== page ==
Featurized HMMs are generative probabilistic models that generalize conventional HMMs by replacing the multinomial conditional probability distributions (CPDs) with miniature log-linear models.
In the following text, stands for a random observation sequence, and stands for a random state sequence. Their lower-case counterparts stands for possible values of the observations and states.
Assuming a special starting state , an HMM defines a joint probability over and :
While a conventional HMM defines the transition probabilities and emission probabilities as multinomial distributions, a featurized HMM defines these probabilities in terms of a collection of features and their weights :
For conciseness, the tuples and are written as (standing for decision, context, and type respectively):
Relationship to Conventional HMMs
A conventional HMM is a special case of a featurized HMM (as long as no zero transition or emission probability is involved). We get a conventional HMM if we:
- Use the set of "basic" features, i.e. indicator functions of all tuples and ;
- Set the weights of the features as the logarithm of the corresponding transition or emission probabilities.
The Estimation Problem
The estimation problem involves finding the marginal probability for a given observation sequence , with the model parameters known.
The forward-backward algorithm for conventional HMMs is directly applicable to featurized HMMs.
The Decoding Problem
The decoding problem involves finding the most probable state sequence given the observation sequence , with the model parameters known:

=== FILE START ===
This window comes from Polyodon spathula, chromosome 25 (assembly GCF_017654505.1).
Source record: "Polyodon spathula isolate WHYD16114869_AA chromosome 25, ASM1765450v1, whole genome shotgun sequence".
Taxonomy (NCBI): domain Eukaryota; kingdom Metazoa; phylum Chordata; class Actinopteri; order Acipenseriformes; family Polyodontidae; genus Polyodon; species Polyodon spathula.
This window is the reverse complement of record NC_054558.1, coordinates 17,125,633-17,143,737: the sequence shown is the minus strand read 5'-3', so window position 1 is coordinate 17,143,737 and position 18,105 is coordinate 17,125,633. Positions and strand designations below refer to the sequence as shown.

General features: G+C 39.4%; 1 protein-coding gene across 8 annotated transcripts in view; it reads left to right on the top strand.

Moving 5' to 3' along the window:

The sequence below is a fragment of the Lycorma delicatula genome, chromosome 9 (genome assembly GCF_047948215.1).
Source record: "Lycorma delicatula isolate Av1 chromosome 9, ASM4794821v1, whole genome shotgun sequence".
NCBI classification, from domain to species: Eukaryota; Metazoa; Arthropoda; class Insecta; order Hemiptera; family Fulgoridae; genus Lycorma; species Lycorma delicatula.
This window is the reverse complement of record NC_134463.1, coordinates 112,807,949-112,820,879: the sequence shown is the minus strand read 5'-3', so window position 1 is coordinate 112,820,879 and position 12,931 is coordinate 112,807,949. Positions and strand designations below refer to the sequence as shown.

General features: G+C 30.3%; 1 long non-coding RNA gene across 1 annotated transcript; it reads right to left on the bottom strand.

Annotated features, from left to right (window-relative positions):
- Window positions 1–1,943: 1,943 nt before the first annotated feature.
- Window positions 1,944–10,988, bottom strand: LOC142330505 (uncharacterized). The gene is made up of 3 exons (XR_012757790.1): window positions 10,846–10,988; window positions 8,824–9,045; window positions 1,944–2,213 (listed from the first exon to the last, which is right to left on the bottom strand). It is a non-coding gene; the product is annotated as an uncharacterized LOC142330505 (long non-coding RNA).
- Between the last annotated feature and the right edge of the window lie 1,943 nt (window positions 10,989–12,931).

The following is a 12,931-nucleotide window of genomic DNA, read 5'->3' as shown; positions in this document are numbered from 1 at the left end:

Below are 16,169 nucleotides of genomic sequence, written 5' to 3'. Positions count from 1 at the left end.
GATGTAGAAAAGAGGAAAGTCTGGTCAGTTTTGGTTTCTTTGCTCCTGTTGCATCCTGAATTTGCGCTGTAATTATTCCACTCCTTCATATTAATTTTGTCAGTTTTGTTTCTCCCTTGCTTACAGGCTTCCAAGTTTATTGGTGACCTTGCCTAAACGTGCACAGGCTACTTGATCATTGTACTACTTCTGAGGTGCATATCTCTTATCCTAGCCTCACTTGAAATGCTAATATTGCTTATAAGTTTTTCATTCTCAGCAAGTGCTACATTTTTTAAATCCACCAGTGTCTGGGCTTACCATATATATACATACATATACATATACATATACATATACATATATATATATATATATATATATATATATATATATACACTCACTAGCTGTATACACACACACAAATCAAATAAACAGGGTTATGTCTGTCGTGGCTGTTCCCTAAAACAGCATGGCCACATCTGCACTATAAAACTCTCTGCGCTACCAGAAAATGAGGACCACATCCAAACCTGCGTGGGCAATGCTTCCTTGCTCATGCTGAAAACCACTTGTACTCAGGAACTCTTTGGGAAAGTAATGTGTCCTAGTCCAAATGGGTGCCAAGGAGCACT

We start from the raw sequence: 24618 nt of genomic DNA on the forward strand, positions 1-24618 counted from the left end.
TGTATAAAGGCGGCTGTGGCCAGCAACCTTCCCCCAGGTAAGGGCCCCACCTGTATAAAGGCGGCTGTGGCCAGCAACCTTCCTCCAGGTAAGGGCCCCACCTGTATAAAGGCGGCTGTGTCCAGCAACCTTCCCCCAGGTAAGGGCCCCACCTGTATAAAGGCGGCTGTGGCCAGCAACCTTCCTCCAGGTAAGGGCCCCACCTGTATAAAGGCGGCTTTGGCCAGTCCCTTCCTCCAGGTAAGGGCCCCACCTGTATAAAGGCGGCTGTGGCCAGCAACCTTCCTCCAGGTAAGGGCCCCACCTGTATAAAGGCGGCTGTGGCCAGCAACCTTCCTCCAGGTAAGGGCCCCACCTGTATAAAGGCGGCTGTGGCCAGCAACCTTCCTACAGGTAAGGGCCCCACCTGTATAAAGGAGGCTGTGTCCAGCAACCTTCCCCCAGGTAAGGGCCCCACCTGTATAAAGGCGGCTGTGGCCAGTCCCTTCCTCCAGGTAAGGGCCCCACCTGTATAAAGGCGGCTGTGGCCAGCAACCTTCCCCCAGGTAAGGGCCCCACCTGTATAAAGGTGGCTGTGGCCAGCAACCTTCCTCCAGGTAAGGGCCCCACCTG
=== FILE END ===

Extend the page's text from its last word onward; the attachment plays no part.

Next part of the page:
The Viterbi algorithm for conventional HMMs is directly applicable to featurized HMMs.
The Training Problem
The (unsupervised) training problem involves finding a set of model parameters to maximize the likelihood of the training observations :
Or, the objective function can be a regularized version of the log-likelihood:
The EM algorithm (also called Baum-Welch algorithm) for unsupervised training of conventional HMMs can be adapted for featurized HMMs. The E-step calculates the expected count for each tuple , which makes use of the forward-backward algorithm. The M-step tries to increase the following auxiliary function:
whose gradient w.r.t. is:
Two versions of EM algorithms are proposed in Berg-Kirkpatrick, ACL 2010:
The differences between the two algorithms are:
- In the M-step, Algorithm 1 iterates until the auxiliary function converges to a local maximum, while Algorithm 2 performs only one iteration.
- The M-step of Algorithm 2 is formulated to increase the objective function directly, instead of increasing the auxiliary function. Nevertheless, the appendix gives a proof that the gradients of the objective and auxiliary functions are identical.
Algorithm 2 is shown to perform better [Berg-Kirkpatrick, ACL 2010]. It can also be expected to converge faster -- anyway, the E-step changes the auxiliary function by changing the expected counts, so there's no point in finding a local maximum of the auxiliary function in each iteration (this sentence is the opinion of Maigo). However, in cases when the E-step is significantly more time-consuming than the M-step, Algorithm 1 may be preferred.
Something I realized about Featurized HMM's versus CRF's.... I think CRF decoding is faster. For a Featurized HMM, you have to compute per-word partition functions for every word, where the partition function sums over the vocabulary. Not trivial. But a CRF doesn't have this, Viterbi just does scoring without having to do local normalization. So, a CRF's global normalization makes learning trickier, but decoding easier. Featurized HMM's local normalization makes learning easier but decoding harder. Hmmm. --Brendan 18:50, 13 October 2011 (UTC)